Using a compound from a centuries-old Chinese traditional medicine, Yale University researcher Dr. Craig Crews has been able to prevent the formation of kidney-destroying cysts in a mouse model of polycystic kidney disease. This ability holds out hope for what would be the first treatment, other than kidney transplant or frequent dialysis, for one of the most lethal of all kidney diseases worldwide.
Dr. Crews described the functioning of the compound at Experimental Biology 2007 in Washington, DC. His presentation on April 29 is part of the scientific program of the American Society for Biochemistry and Molecular Biology.
Triptolide is derived from a Chinese medicinal herb, named Lei Gong Teng, which has been used in traditional medicine to treat cancer, inflammation, and auto-immune diseases and, more recently, also has been tested in Phase I clinical trials as an anti-tumor agent.
This study, with mice bred to have a disease like human polycystic kidney disease, used triptolide with a less toxic concentration than that used in cancer chemotherapy trials. At that level, the compound marked reduced cyst formation in the mice compared to genetically similar mice not taking the compound.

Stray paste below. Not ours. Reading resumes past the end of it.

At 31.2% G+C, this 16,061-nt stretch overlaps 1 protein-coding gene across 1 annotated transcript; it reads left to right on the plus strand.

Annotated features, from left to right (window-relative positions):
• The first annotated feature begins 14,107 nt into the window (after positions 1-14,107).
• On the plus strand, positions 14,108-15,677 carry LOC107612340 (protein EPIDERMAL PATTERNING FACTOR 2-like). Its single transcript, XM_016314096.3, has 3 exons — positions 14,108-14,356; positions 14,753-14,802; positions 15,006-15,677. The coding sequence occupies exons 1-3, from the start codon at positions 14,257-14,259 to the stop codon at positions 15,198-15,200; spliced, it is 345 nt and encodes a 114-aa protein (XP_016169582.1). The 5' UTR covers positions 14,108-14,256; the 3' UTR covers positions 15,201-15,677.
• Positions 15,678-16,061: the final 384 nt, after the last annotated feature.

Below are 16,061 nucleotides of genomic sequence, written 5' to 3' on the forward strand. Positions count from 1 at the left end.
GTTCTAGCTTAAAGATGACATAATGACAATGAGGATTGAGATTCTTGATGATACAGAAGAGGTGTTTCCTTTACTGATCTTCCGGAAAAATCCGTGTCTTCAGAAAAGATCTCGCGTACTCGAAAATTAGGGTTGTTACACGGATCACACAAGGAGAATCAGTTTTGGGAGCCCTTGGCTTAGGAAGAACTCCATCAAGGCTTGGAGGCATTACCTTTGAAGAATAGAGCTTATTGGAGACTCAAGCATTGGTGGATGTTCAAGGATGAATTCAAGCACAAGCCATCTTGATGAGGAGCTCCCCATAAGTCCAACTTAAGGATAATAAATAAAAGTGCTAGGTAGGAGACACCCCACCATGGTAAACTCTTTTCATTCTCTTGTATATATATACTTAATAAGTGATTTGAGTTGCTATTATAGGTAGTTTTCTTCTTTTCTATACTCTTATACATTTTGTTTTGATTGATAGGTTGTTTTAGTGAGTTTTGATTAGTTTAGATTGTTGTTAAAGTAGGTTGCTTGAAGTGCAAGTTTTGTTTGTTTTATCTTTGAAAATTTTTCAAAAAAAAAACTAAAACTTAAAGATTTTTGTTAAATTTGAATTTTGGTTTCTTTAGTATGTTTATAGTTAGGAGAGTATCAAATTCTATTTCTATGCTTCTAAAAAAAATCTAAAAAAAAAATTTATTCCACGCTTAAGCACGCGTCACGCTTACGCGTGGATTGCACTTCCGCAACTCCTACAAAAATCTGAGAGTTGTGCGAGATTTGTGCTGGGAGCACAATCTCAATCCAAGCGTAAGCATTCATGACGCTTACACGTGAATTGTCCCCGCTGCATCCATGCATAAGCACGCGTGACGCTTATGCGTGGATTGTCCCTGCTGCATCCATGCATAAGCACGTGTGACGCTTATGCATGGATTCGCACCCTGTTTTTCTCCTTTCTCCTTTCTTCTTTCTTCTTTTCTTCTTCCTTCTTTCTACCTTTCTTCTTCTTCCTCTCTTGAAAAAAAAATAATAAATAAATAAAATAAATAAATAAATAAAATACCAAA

During normal kidney development, cells lining the kidney tubules continue growing and dividing until they receive a signal that the tubule is fully formed. The switch that turns on that signal consists of the growth regulatory proteins PKD1 and PKD2, located on hair-like cilia in the lining of the developing tubules. When urine begins flowing through the tubules, the flow bends the cilia that sets off the signal that no more growth is needed.
In people who have a mutation in one of these growth regulatory proteins, however, the message to stop growing never gets delivered, even when urine is flowing and the cilia are bending. It is as if the phone is ringing but the cell can't hear it. So, never sensing a signal to stop,
Contact: Sylvia Wrobel
Federation of American Societies for Experimental Biology